Multiple Myeloma an incurable disease, but I have spent the last 25 years in remission using a blend of conventional oncology and evidence-based nutrition, supplementation, and lifestyle therapies from peer-reviewed studies that your oncologist probably hasn't told you about.
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Cataracts are a pretty common multiple myeloma side-effect of high-dose steroid use. I was diagnosed with a blood cancer called multiple myeloma in early 1994. High-dose steroids are standard-of-care as part of the patient’s induction therapy. Conventional treatment for Multiple Myeloma (MM) in ’95 and ’96 included high-dose dexamethasone use, a corticosteroid.
By the fall of 1998 I developed cataracts in both eyes. I had cataract surgery and moved on to thinking about more serious long-term and late stage side effects of my conventional therapies. After about 15 years I began to develop problems with each lens.
To be honest, cataract surgery is one of the easiest fixes for the many short, long-term and late stage side-effects caused by chemotherapy and/or radiation. Yes, dexamethasone and prednisone are chemotherapy regimens.
The first fix was easy. After 15 or so years I learned that artificial lenses can cause problems. I’ve had two different surgeries to address each lens problem however the fixes were time consuming, expensive and resulted in ongoing eye problems.
If cataracts where the only side effects caused by high-dose steroid use then I wouldn’t be writing this blog post. However cataract users increase the risk of “cataracts, glaucoma, hypertension, diabetes, hyperlipidemia, renal stones and peptic ulceration” according to the study linked below.
I encourage all cancer patients undergoing high-dose steroid use to supplement with evidence-based, Integrative therapies that may reduce the toxicity of therapies while enhancing efficacy. Grapeseed extract is an example of integrative therapy in this case.
Please watch the video below to learn more about the evidence-based, integrative therapies to combat treatment side effects and enhance your chemotherapy.
Do you have cataracts? Are you taking steroids? Please scroll down the page, post a question or comment and I will reply to you ASAP.
“A cataract is a clouding of the lens inside the eye which leads to a decrease in vision. It is the most common cause of blindness and is conventionally treated with surgery…Those with cataracts commonly experience difficulty in appreciating colors and changes in contrast, driving, reading, recognizing faces, and coping with glare from bright lights.
“Topical and systemic steroids have proven to be invaluable agents in the treatment of a wide range of disorders, but their use is not without potential complications. Before initiation of therapy with systemic steroids, a personal or family history of cataracts, glaucoma, hypertension, diabetes, hyperlipidemia, renal stones, peptic ulceration, and current infection or pregnancy should be ascertained, because these patients have an increased risk of complications.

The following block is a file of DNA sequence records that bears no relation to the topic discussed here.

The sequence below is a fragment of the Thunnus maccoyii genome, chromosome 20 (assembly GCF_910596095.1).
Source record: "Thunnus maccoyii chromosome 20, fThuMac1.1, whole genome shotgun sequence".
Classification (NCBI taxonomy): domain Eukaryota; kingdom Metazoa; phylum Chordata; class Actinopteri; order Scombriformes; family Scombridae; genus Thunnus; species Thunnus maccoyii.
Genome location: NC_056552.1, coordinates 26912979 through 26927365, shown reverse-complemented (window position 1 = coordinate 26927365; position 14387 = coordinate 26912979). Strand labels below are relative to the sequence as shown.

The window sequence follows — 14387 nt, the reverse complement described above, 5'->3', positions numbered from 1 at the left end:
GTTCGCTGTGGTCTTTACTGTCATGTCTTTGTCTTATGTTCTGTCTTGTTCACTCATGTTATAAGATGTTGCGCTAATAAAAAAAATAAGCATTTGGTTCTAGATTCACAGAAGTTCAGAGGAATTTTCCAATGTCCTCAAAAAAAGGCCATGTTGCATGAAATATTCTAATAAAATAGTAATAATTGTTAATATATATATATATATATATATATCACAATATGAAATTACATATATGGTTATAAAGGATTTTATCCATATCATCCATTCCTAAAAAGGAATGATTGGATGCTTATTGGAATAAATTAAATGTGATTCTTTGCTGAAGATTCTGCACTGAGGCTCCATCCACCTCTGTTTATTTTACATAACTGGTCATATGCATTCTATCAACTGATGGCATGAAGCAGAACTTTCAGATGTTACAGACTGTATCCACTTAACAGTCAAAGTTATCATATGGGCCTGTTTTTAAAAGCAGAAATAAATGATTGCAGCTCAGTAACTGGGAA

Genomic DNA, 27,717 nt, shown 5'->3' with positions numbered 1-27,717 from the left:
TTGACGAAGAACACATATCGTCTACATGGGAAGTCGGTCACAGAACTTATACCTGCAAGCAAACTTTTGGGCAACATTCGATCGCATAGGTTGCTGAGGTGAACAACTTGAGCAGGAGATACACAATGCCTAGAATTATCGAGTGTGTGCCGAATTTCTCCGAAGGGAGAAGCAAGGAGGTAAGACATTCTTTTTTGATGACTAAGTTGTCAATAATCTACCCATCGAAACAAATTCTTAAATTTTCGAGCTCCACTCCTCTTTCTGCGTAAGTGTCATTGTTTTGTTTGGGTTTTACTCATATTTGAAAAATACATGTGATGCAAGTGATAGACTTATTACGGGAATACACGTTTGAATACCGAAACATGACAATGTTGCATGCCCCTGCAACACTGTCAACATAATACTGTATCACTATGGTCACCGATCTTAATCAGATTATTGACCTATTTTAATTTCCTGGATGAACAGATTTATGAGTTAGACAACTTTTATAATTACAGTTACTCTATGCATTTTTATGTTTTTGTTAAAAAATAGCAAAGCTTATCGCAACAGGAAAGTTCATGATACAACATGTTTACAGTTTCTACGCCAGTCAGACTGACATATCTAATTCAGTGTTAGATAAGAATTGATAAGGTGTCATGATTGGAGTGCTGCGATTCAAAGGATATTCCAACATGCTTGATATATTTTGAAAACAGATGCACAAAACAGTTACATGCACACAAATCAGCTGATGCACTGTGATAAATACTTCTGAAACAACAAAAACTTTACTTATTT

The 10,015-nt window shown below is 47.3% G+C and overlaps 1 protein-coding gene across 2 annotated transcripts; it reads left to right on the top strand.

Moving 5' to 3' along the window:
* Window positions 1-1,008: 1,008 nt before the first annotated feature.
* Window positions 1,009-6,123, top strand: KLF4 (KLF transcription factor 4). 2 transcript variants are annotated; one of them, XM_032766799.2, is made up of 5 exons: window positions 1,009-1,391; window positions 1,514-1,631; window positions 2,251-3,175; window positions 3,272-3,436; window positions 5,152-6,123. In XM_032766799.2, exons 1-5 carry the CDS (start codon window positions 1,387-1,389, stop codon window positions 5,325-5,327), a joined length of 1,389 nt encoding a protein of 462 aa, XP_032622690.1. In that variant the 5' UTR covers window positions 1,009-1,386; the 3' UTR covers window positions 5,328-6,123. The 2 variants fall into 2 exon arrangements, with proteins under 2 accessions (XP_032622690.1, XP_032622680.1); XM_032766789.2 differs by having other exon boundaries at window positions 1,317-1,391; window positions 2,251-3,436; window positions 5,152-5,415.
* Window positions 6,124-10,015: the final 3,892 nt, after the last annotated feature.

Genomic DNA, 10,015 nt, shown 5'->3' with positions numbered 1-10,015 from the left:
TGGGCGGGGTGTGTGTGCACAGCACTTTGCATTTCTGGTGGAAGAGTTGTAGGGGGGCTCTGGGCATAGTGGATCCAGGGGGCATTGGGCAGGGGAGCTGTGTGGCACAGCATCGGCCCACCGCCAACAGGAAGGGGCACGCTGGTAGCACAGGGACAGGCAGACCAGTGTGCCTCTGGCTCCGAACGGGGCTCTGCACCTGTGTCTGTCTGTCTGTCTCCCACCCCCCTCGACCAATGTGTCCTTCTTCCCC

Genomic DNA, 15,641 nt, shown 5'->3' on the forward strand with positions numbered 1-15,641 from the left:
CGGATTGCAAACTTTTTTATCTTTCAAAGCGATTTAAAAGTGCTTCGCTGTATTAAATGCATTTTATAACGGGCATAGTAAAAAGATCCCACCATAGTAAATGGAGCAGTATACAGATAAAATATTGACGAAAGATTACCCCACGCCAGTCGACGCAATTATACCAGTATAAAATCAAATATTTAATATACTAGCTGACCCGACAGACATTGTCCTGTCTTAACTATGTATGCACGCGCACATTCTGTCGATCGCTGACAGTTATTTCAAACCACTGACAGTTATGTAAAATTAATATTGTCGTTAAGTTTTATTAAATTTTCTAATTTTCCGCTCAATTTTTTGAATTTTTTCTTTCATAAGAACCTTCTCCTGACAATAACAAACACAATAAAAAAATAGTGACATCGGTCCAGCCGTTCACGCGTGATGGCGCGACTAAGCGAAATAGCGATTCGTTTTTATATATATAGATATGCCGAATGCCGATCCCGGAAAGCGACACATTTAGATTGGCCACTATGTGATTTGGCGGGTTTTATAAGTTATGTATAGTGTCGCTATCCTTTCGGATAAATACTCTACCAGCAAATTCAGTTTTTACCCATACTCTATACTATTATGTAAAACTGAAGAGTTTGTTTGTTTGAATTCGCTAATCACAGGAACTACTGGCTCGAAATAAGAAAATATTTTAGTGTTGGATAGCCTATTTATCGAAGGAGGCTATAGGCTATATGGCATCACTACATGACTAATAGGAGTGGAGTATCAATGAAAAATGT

Prior to long-term therapy with systemic steroids, blood pressure measurement, tuberculin skin test, and anergy panel are recommended. Monthly follow-up may include measurements of weight, blood pressure, electrolytes, and blood sugar and guaiac testing of the stool.
To prevent the ocular complications of steroid therapy, routine screening is indicated (Table 1). Screening for cataracts, which occur most commonly as a sequela of continuous systemic steroid use, may be performed by slit-lamp examinations conducted three or four times a year for patients on long-term therapy and twice a year for patients taking intermittent topical ocular or systemic steroids.
Glaucoma is more often associated with topical ocular or periocular steroids than with systemic steroids; recommended screening includes a baseline intraocular pressure measurement, then routine pressure measurements taken every few weeks initially, then every few months. Ocular rebound inflammation may develop secondary to rapid tapering or abrupt discontinuation of topical ocular steroid use and is best prevented with gradual tapering. Opportunistic infections of the eye include bacterial, viral, and fungal infections and are most often associated with the use of topical ocular steroids. Ophthalmologic evaluation is indicated promptly if patients treated with ocular steroids develop ocular discharge, pain, photophobia, or redness.
“Results- Group 2 rats had clear lenses or minor cataract. All Group 1 rats developed more severe cataract or complete opacification. The between-group difference was statistically significant (P <.05). All control lenses (Group 3) were clear. The mean GSH level in Group 1 (4.49 micromol/g wet weight +/- 0.93 [SD]) was significantly lower than that in Group 2 (8.63 +/- 0.88 micromol/g wet weight) (P <.05) and controls (10.76 +/- 1.97 micromol/g wet weight) (P <.05). The mean MDA level in Group 1 (8.54 +/- 1.31 nmol/g wet weight) was significantly higher than that in Group 2 (5.23 +/- 0.84 nmol/g wet weight) (P <.05) and controls (4.19 +/- 0.81 nmol/g wet weight) (P <.05).
“Results- All of the rats in group 1 had cataract between stage 6 and stage 3. In group 2, only 5 of 10 eyes had cataract between stage 3 and stage 2 and no cataract occurred in the remaining 5 rats. The difference between mean cataract stages in group 1 and group 2 was significant (P<.05). The mean GSH level in group 1 was significantly lower than in group 2 and controls (P<.05). The mean MDA level in group 1 was significantly higher than in group 2 and controls (P<.05).